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Summary: It is not enough to have great potential or show great promise. It is what you do with that potential that makes all the difference. A good beginning does not guarantee a good end. End your life well, to the glory of God.

Whatever we start, do it well and end it well. Put your heart in it and do a good job. It is more important how we end than how well we start.

• This is so true of Saul’s life. He started well, but did not end well.

• We are going to read about his death today (1 Sam 31), and I’ve entitled my message – don’t waste your life – to remind ourselves that we want to live a purposeful life and end it well, to the glory of God.

Saul started out well, actually. He was anointed by God and given the chance to lead his nation.

• 1 Sam 9:2 says he was “an impressive young man without equal among the Israelites - a head taller than any of the others.”

• But a good beginning does not guarantee a good end. It is not enough to have great potential or show great promise. It is what you do with that potential that makes all the difference.

If we squander His blessings, you would have wasted the opportunities God has given us. Don’t spurn the grace of God in our lives.

Let’s read 1 Sam 31:1-7.

• The author reveals more how exactly Saul died in 2 Sam 1:1-12.

David got to know of Saul’s death on the third day after his return from fighting the Amalekites… in order words, both battles could have happened about the same time.

• We see the grace of God here. He led David away from Aphek and avoided the fight against his own nation Israel (where Saul and his sons would be killed).

• And having David returned in time to rescue his family from the Amalekites.

• “… in all things God works for the good of those who love Him, who have been called according to His purpose.” (Rom 8:28)

The author described Saul’s death at great length. In fact, we only had one simple line that says his sons were killed (31:2). Nothing more.

• We don’t know how Jonathan died. Some of us may like to know because Jonathan has been David’s most loyal supporter. He risked his life to save David.

From the way this part of Israel’s history was written, it is clear that the author wants to track TWO LIVES – Saul and David.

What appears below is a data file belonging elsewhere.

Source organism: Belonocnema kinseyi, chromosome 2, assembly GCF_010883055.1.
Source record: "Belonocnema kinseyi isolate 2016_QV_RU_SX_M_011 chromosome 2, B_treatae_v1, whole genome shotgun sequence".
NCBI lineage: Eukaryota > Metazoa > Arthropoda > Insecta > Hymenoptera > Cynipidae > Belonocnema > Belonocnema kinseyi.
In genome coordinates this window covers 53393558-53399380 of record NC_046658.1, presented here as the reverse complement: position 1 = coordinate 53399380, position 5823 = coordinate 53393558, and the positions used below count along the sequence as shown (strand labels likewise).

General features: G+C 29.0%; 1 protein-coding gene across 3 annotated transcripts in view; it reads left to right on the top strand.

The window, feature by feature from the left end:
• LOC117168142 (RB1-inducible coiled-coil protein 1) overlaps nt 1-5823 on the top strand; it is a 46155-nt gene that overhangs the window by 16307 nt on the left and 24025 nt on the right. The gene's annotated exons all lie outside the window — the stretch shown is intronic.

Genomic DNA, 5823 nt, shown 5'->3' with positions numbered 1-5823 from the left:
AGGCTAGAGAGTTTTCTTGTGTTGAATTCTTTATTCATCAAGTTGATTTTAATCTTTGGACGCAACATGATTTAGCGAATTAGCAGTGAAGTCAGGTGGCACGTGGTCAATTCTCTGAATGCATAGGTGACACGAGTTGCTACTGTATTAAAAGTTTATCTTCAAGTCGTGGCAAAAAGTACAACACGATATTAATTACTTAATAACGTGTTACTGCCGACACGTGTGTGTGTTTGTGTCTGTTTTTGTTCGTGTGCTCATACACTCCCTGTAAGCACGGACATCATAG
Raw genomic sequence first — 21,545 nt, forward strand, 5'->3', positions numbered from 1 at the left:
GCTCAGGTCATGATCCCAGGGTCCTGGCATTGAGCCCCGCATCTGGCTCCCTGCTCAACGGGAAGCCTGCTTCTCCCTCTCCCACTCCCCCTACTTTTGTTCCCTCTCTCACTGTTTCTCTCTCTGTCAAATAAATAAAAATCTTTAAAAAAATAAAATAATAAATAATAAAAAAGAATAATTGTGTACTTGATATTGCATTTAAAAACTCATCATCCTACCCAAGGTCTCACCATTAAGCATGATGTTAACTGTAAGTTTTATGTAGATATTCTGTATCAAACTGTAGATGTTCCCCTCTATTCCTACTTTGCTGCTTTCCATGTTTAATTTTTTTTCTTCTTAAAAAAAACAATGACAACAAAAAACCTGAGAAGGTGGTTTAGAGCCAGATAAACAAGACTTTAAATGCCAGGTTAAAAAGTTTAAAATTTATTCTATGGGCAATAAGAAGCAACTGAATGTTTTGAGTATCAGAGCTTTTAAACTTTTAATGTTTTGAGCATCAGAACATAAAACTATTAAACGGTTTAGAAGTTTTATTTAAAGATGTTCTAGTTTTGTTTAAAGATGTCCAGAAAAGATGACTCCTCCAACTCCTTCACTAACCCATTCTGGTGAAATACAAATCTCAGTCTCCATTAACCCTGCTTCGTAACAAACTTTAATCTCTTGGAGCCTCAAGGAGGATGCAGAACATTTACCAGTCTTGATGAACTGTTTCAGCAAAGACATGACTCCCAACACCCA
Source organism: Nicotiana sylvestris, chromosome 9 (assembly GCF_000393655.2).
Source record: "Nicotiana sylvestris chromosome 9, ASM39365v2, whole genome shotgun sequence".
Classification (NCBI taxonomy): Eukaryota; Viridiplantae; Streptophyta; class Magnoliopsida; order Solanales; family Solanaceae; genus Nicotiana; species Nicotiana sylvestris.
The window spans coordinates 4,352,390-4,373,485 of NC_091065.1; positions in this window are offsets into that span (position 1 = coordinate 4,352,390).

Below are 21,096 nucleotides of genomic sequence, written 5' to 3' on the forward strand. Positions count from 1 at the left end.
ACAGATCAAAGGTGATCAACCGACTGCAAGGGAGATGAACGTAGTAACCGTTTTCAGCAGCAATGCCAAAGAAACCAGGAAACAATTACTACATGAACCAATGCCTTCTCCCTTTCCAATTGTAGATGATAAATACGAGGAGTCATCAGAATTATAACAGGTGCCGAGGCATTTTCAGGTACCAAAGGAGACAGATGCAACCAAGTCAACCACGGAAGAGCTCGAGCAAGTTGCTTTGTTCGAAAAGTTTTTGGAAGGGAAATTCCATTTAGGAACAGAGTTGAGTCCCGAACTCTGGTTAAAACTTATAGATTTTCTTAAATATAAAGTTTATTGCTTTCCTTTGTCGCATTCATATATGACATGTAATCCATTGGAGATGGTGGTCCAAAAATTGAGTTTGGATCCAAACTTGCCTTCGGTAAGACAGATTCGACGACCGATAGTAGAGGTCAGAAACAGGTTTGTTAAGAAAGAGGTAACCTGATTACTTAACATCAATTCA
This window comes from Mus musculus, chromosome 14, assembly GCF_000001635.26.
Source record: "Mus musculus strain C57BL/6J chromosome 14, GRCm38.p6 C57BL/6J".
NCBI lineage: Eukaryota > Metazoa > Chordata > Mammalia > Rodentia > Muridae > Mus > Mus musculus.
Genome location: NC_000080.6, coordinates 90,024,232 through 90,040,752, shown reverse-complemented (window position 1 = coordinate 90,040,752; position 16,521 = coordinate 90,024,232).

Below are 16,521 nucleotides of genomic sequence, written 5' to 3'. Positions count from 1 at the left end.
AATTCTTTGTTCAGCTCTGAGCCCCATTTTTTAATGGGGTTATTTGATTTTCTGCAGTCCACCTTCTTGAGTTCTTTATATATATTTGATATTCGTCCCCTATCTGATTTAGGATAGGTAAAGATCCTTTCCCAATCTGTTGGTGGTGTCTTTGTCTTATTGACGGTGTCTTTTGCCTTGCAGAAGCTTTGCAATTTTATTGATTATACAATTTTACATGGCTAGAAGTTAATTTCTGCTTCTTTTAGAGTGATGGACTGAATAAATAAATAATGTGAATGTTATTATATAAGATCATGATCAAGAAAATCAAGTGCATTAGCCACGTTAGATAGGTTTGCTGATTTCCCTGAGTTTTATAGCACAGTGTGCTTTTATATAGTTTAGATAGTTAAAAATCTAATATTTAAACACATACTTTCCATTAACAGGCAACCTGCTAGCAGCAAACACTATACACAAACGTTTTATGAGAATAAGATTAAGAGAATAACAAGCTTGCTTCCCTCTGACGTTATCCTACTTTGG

• He swings between Saul and David, telling us what happens on Saul’s side and then what happens on David’s side.

• Most of the time, they are at two different places, except the few occasions they converge.

The author’s primary interest is to contrast Saul with David. It is not a chronological record of historical events.

• He wants us to see two different lives with two different hearts – one drifting further and further into disobedience, and the other drawing closer and closer to God in obedience.

• One is a heart that is after his own heart; the other is a heart that is after God’s own heart.

And today we read the conclusion of the life without God – a tragic end, filled with gloom and doom.

• This is not that God has not been good to Saul, or that He has not shown him favour.

• God has anointed him as King. Once the Spirit of God fell upon Saul and he prophesied.

Saul has chosen to take a different path on his own and rejected God’s Word.

• Both David and Saul have been disobedient. They were both imperfect in many ways.

• But one was more willing to admit his wrongs and return to God. David humbled himself and sought God’s will.

• The Lord honours such a HEART – a heart after His own heart.

Can Saul be a David? Yes! If he wants to. God does not show favouritism (Rom 2:11).

When the Israelites made the mistake of asking for a King, listen to what the Lord says through Samuel in 1 Sam 12:19-25.

19 The people all said to Samuel, "Pray to the LORD your God for your servants so that we will not die, for we have added to all our other sins the evil of asking for a king."

20 "Do not be afraid," Samuel replied. "You have done all this evil; yet do not turn away from the LORD, but serve the LORD with all your heart. 21Do not turn away after useless idols. They can do you no good, nor can they rescue you, because they are useless. 22For the sake of His great name the LORD will not reject His people, because the LORD was pleased to make you His own. 23As for me, far be it from me that I should sin against the LORD by failing to pray for you. And I will teach you the way that is good and right. 24But be sure to fear the LORD and serve him faithfully with all your heart; consider what great things he has done for you. 25Yet if you persist in doing evil, both you and your king will be swept away."

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